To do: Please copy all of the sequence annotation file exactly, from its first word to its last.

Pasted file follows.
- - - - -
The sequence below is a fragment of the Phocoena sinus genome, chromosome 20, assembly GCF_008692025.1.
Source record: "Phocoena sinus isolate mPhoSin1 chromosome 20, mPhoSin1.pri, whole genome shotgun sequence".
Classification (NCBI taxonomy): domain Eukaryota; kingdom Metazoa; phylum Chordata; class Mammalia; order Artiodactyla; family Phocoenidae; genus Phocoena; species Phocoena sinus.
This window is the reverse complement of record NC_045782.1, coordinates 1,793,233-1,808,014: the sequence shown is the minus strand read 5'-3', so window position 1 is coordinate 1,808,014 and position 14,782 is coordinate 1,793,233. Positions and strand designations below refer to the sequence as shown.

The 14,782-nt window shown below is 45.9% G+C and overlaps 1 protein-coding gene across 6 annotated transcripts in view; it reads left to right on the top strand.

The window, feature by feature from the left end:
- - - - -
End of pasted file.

The sequence below is a fragment of the Phocoena sinus genome, chromosome 20, assembly GCF_008692025.1.
Source record: "Phocoena sinus isolate mPhoSin1 chromosome 20, mPhoSin1.pri, whole genome shotgun sequence".
Classification (NCBI taxonomy): domain Eukaryota; kingdom Metazoa; phylum Chordata; class Mammalia; order Artiodactyla; family Phocoenidae; genus Phocoena; species Phocoena sinus.
This window is the reverse complement of record NC_045782.1, coordinates 1,793,233-1,808,014: the sequence shown is the minus strand read 5'-3', so window position 1 is coordinate 1,808,014 and position 14,782 is coordinate 1,793,233. Positions and strand designations below refer to the sequence as shown.

The 14,782-nt window shown below is 45.9% G+C and overlaps 1 protein-coding gene across 6 annotated transcripts in view; it reads left to right on the top strand.

The window, feature by feature from the left end: